putString( checksum, columnNames );

		for ( var i = 1 ; i <= value.recordCount ; i++ ) {

			putNumber( checksum, i );
			visitStruct( checksum, queryGetRow( value, i ) );

		}

	}


	/**
	* I visit the given simple value.
	*/
	private void function visitSimpleValue(
		required any checksum,
		required any value
		) {

		if ( isNumeric( value ) ) {

			putNumber( checksum, value );

		} else if ( isDate( value ) ) {

			putDate( checksum, value );

		} else if ( isBoolean( value ) ) {

			putBoolean( checksum, value );

		} else {

			putString( checksum, value );

		}

	}


	/**
	* I visit the given struct value, recursively visiting each entry.
	*/
	private void function visitStruct(
		required any checksum,
		required struct value
		) {

		var keys = structKeyArray( value )
			.sort( "textnocase" )
		;

		for ( var key in keys ) {

			putString( checksum, ucase( key ) );

			if ( structKeyExists( value, key ) ) {

				visitValue( checksum, value[ key ] );

			} else {

				visitValue( checksum /* , NULL */ );

			}

		}

	}


	/**
	* I visit the given xml value.
	*/
	private void function visitXml(
		required any checksum,
		required xml value
		) {

		putString( checksum, toString( value ) );

	}


	/**
	* I visit the given generic value, routing to a more specific visit method.
	*
	* Note: This method doesn't check for things that wouldn't otherwise be in data
	* structure. For example, I'm not checking for things like Closures or CFC instances.
	*/
	private void function visitValue(
		required any checksum,
		any value
		) {

		if ( isNull( value ) ) {

			visitNull( checksum );

		} else if ( isArray( value ) ) {

			visitArray( checksum, value );

		} else if ( isStruct( value ) ) {

			visitStruct( checksum, value );

		} else if ( isQuery( value ) ) {

			visitQuery( checksum, value );

		} else if ( isXmlDoc( value ) ) {

			visitXml( checksum, value );

		} else if ( isBinary( value ) ) {

			visitBinary( checksum, value );

		} else if ( isSimpleValue( value ) ) {

			visitSimpleValue( checksum, value );

		} else {

			visitJava( checksum, value );

		}

	}

}

This FusionCode.cfc implementation bakes in some assumptions that may or may not be good. For example, it calls ucase() on Struct keys and Query column names. But, it doesn't call ucase() on other string values despite the fact that "hello" and "HELLO" are equivalent in ColdFusion. I think one improvement would be to turn some of these assumptions into settings that can be turned on and off.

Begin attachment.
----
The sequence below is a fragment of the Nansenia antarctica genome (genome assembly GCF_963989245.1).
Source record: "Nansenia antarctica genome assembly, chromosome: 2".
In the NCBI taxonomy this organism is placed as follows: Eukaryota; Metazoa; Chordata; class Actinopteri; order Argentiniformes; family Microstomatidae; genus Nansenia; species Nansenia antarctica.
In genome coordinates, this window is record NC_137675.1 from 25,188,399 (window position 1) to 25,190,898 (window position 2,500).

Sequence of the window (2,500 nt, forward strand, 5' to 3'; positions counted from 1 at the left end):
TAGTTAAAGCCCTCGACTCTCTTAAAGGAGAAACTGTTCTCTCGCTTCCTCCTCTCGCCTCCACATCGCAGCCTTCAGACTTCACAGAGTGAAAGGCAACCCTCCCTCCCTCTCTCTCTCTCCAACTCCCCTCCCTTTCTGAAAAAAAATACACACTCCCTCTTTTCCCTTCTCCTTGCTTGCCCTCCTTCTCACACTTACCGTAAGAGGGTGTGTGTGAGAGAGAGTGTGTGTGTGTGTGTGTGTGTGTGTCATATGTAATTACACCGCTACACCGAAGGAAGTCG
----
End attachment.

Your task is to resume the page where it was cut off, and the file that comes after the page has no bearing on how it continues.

For now, though, this should unblock some of my work in the feature flags book companion app. It should be sufficient for determining whether or not a given sub-structure has changed. And, the looseness of the type checking should work well with my ConfigValidation.cfc component, which will type-cast inputs to the necessary type during the request processing.

Update 2024-07-05

I didn't realize this, but my use of javaCast("long") was truncating decimal values. I get a little fuzzy with the lower-level numeric data types in Java since all of ColdFusion's numbers are just "numeric" (with some edge-cases in which you run into int overflow errors). I've updated my putNumeric() to use BigDecimal.valueOf(double) instead of BigInteger.valueOf(long).

The BigDecimal documentations states that numbers of different "scale" will have different hashCode values. But, I think my use of javaCast("double") is normalizing the scale. I think.

Update 2024-07-06

I misunderstood what the checksum.update(int) was doing. I thought it was consuming the entire integer in the checksum mutation; but, it seems that it was only taking the lowest byte (8-bits):

update(int b): Updates the CRC-32 checksum with the specified byte (the low eight bits of the argument b).

As such, two different integers could collide and create a false equivalence if they had the same lowest byte.

I've updated the putNumber() method to turn around and call the putString() method using the canonical string produced by BigDecimal:

component {

	private void function putNumber(
		required any checksum,
		required numeric value
		) {

		putString(
			checksum,
			BigDecimal
				.valueOf( javaCast( "double", value ) )
				.toString()
		);

	}

}

This combination of the javaCast() to a double, and then piping it through the .toString() on BigDecimal seems to give a good result for numbers that are the same, but have different "scales" (ex, 12 and 12.0). According to the JavaDocs:

The toString() method provides a canonical representation of a BigDecimal.